Like most stage plays, All Our Tragic concludes with a final appearance by its cast. Just seeing all of those actors again was an unusually stirring experience on Sunday night. This was no ordinary curtain call. It felt more like watching runners crossing the finish line at the end of a marathon.
The plight of women in prostitution has always captured our attention. We've seen plenty of plays, movies and books written about and by women of the streets -- all usually through a dreamy vaseline lens. Now comes to Chicago Shadow Town, a play by Mary Bonnett.
Did you hear the one about the Syrian Slovak Pole who started a theatre company with a Pakistani businessman, then a famous downtown Chicago church gave them a permanent stage for plays about sex, religion and politics? Surprise: It really happened!
In the newest play at the Goodman Theatre, By the Way, Meet Vera Stark, Pulitzer Prize-winning playwright Lynn Nottage gives a look into this topic by giving us an intimate look into the fictional life of a black woman in early-Hollywood.
The genius of Chuck Smith is throughout this production. His passion is loud. It is crafted with love, and the depiction is great as the story unfolds. The set design is masterful as it uses multimedia to realize the story.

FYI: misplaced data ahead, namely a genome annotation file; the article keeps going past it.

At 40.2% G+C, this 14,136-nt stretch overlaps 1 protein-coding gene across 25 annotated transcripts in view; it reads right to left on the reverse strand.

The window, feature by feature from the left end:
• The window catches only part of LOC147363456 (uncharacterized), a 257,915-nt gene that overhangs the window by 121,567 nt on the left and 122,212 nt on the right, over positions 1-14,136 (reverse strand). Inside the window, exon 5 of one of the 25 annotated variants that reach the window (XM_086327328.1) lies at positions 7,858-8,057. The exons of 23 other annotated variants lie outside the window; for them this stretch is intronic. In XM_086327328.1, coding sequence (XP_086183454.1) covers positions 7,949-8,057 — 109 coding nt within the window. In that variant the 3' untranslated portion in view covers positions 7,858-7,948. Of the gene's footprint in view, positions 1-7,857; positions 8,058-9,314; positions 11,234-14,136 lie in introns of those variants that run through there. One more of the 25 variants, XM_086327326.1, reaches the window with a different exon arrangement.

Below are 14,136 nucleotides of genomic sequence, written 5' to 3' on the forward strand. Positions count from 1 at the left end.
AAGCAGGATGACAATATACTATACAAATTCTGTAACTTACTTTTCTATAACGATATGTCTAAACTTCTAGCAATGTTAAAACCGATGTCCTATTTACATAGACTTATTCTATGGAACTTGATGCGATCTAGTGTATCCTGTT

Sunset Boulevard at Drury Lane Theatre just didn't go far enough for me -- and I think Osetek and company could have gone for the grotesque without sacrificing the truth of the story. In other words, shocking doesn't have to be campy.
In Porchlight's seductive and sobering production of Lanie Robertson's Lady Day at Emerson's Bar & Grill, the moment Alexis J. Rogers makes her reluctant entrance, drink in hand, you know you're in for a turbulent ride.
Contrary to popular belief, Chicago is a wonderful year-round destination. Yes, Chicago's nickname is "The Windy City," which conjures up images of being blown down city streets by an icy wind off of Lake Michigan.
American Wee-Pie gives hope for those who aim for a second act in their lives. Life is too short, and sometimes the safe, socially acceptable path isn't the right one. Sometimes we need sprinkles and surprise.